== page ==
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maryann johanson | #BlackLivesMatter

my reads: ‘Dracula, the Un-Dead,’ by Dacre Stoker and Ian Holt

There have been many pastiches, sequels, continuations, imitations, and appropriations of Dracula, Bram Stoker’s classic vampire novel. But only this one has been approved and endorsed by Stoker’s family, and only this one was cowritten by one of his descedents, his great-grandnephew Dacre Stoker, and by a Dracula expert, Ian Holt.

Only this one is as big a bunch of hooey. It’s probably the funniest vampire novel I’ve ever read (though I haven’t read Stephenie Meyer yet)… certainly it’s the funniest Dracula book that isn’t meant to be funny.

It’s also ridiculously entertaining. Reading this novel meant coming to yet another absurd plot twist or character revelation and saying to myself, yet again, “No, really? They went there? Bwahahahaha!” only to keep on feverishly turning pages, eager to see how it all turned out.

Stoker and Holt move us a quarter of a century on from the events of Dracula, in a world in which Bram Stoker’s novel actually exists: the writer heard the “real” story of Dracula from a guy in a pub, which the author retold in fictional form, except he got a lot of it wrong. If you love Bram’s novel and don’t want to get that story “straightened out” for you, you might want to avoid Dracula, the Un-Dead. Or you might want to read it to see just how audacious Dacre and Holt can be, monkeying with a classic like they do. It’s as if someone took it upon himself to write Star Trek fan fiction, and started out by saying, “You know all that stuff Roddenberry told us about the birth of the Federation and the Vulcans befriending humanity and stuff? Well, that’s not how it happened…” And then he went to make up a ton of shit that sounds vaguely Star Trek-ish.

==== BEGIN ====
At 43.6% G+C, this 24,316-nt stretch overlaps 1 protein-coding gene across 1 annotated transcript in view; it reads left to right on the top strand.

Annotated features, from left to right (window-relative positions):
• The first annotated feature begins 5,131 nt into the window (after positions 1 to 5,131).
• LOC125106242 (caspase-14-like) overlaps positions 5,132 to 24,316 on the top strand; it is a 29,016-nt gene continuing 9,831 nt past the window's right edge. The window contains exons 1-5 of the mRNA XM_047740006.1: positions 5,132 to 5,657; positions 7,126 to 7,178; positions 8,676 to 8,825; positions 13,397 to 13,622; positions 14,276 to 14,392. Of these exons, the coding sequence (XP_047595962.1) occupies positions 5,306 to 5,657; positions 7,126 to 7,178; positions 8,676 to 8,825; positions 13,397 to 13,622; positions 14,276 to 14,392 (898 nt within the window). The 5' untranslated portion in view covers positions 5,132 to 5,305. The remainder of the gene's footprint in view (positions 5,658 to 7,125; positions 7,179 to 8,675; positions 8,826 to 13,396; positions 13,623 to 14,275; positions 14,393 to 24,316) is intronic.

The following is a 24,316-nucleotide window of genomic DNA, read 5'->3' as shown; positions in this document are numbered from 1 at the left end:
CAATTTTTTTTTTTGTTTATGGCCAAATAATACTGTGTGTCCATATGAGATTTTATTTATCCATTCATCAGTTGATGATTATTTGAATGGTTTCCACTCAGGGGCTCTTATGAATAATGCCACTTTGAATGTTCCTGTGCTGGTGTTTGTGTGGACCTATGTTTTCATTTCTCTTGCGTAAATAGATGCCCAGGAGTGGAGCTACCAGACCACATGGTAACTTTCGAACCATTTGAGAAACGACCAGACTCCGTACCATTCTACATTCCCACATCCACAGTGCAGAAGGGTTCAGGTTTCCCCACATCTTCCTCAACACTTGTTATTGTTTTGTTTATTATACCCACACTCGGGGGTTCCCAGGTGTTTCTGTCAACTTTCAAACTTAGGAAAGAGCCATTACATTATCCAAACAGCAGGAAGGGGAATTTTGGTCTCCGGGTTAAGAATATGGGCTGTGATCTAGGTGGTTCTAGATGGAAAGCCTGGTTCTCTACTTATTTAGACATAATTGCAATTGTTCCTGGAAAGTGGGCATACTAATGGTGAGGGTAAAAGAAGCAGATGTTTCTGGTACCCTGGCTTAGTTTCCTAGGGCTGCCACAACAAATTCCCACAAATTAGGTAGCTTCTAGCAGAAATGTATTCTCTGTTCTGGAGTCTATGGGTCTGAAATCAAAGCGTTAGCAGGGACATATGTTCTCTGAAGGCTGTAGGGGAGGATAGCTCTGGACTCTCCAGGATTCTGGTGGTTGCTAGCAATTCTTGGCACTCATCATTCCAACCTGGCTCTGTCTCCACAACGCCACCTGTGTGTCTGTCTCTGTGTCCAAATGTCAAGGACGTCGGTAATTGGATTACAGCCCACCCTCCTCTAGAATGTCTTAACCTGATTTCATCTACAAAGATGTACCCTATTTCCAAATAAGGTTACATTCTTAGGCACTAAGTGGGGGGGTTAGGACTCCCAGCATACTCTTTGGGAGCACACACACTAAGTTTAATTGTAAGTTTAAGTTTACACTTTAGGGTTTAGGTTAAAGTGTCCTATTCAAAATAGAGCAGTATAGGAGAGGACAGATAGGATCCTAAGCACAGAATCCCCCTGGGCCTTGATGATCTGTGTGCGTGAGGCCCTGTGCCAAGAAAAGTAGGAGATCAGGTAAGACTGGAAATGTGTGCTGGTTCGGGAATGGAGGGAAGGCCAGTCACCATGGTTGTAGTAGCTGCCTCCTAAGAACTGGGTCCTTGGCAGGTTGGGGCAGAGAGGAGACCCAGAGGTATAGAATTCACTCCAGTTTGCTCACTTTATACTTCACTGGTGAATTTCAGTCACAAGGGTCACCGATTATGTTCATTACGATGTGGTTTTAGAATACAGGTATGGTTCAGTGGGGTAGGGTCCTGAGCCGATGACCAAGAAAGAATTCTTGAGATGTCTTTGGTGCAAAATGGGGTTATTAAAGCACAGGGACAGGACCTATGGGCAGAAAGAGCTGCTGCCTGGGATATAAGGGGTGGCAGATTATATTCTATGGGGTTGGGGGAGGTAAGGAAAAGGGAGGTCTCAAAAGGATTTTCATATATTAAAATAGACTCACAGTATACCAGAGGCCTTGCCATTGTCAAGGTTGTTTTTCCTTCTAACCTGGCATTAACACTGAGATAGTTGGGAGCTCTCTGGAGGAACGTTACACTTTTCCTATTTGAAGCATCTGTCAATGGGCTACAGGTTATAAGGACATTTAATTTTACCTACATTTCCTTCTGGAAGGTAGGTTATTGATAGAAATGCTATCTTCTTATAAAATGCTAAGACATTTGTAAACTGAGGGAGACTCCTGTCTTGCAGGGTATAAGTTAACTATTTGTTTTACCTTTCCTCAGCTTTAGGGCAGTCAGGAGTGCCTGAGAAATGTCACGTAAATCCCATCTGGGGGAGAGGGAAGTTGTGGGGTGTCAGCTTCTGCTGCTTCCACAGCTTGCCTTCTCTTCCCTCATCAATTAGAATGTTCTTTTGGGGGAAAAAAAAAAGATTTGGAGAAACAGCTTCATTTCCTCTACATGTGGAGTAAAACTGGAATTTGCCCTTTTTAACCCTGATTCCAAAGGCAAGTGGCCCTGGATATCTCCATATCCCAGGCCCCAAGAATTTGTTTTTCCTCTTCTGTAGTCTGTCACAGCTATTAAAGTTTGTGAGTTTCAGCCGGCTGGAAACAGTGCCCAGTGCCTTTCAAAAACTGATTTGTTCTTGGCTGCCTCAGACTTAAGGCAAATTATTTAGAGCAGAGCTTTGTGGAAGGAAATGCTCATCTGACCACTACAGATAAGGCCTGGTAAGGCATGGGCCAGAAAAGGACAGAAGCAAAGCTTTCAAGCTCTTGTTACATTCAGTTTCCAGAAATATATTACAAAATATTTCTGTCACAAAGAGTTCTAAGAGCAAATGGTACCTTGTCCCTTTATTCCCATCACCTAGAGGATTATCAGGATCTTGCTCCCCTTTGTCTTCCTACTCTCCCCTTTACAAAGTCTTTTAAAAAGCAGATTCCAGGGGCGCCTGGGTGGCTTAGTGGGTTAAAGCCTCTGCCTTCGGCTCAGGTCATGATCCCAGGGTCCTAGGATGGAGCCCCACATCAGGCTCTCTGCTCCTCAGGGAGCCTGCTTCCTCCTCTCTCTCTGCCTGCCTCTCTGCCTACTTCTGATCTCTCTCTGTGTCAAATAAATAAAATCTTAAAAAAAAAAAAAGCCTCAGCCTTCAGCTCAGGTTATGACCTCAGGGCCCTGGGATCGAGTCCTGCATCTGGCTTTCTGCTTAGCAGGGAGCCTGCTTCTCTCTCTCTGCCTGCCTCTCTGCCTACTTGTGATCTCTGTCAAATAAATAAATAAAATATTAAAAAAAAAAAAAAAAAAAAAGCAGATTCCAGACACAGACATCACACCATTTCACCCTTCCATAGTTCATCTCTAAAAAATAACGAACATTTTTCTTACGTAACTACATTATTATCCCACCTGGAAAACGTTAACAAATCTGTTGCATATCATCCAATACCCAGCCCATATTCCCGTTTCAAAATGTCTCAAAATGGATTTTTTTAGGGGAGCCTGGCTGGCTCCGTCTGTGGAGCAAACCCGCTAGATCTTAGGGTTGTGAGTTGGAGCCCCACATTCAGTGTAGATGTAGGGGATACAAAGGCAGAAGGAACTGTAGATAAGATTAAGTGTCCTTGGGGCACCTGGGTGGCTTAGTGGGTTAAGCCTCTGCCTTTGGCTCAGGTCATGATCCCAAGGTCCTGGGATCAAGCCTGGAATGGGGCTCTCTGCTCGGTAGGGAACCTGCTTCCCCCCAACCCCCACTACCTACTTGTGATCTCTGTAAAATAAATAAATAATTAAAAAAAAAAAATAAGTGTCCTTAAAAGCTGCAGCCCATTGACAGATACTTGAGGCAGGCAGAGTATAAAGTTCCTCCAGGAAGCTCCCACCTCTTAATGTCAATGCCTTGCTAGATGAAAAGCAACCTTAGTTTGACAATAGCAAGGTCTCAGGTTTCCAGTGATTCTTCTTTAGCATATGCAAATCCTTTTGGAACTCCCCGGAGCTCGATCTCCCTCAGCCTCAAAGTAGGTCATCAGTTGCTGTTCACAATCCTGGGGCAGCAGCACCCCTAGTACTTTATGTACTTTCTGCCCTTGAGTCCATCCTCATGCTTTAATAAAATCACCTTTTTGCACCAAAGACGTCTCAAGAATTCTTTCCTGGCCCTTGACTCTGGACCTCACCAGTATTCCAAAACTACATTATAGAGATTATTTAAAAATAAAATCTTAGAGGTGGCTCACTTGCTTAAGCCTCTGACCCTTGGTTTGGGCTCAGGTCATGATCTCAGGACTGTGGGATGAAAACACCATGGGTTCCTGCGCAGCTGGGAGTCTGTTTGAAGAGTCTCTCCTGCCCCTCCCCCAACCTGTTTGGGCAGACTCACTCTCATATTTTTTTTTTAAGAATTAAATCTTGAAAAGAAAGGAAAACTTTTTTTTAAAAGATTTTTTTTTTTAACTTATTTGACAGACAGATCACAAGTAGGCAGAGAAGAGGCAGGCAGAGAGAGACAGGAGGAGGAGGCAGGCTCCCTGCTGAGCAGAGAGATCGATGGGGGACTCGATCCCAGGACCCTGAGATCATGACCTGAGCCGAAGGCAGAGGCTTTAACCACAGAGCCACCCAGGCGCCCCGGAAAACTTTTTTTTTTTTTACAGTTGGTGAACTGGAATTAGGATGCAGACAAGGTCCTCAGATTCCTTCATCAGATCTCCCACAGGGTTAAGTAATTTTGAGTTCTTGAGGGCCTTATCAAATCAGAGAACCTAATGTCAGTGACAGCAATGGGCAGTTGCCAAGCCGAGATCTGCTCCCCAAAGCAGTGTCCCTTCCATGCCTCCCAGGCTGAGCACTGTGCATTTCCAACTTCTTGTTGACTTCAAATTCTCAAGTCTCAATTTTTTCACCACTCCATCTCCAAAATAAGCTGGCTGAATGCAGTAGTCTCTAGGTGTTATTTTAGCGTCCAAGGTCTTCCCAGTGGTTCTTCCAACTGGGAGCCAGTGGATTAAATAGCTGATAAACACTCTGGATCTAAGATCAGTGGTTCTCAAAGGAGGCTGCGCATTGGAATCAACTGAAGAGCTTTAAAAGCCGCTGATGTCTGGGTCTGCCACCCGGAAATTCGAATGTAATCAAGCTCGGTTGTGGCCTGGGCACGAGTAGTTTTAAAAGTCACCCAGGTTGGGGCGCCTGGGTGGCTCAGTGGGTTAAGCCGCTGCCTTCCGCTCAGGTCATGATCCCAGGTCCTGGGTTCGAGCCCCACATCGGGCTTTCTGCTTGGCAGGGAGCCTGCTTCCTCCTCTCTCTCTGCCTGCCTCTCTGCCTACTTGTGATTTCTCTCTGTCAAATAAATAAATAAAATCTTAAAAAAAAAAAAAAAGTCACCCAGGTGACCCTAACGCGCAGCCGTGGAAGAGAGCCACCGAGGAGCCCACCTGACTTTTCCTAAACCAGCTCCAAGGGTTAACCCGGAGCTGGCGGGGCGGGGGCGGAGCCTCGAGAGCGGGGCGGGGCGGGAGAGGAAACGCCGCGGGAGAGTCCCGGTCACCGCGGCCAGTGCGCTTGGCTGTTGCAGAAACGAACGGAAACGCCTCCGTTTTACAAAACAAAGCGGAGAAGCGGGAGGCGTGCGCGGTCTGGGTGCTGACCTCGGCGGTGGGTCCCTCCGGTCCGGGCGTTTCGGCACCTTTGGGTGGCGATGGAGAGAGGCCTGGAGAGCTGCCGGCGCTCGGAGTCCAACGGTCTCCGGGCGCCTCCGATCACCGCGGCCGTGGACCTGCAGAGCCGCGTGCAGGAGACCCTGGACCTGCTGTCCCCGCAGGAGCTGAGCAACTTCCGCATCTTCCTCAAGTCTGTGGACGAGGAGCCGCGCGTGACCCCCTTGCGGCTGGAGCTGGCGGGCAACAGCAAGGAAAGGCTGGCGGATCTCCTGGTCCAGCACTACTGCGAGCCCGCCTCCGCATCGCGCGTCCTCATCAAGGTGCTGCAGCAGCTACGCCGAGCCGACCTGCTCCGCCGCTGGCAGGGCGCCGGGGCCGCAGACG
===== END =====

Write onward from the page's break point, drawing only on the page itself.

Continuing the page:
This new novel, set in 1912, mostly follows the exploits of Quincey Harker, son of Jonathan and Mina, who wants to be an actor, and not follow in his father’s lawyer footsteps. He’s sort of madly in love, in a distant fannish way, with a famous Romanian actor, Basarab, and ends up convincing the actor to come to London to play Dracula in a play of his own novel that theater manager Bram Stoker is trying to mount. Yeah, Bram Stoker is a character here, as well as a bunch of the original band of adventurers who defeated Dracula all those years back: Seward, Van Helsing, Jonathan and Mina… But they’re all being targeted by someone who seems to know what they did over in Transylvania all those years ago, and perhaps wants revenge. Or could Dracula himself still be alive?

Now, this would be enough of a cheeseball melodrama if it featured only lots of twisted, deviant sex and plenty gore-splattered violence. But it also throws in Jack the Ripper, the Titanic, and–

Well, I’ll say no more. Dracula, the Un-Dead is unintentionally hilarious but darn nigh unputdownable. On the whole, that’s a win.

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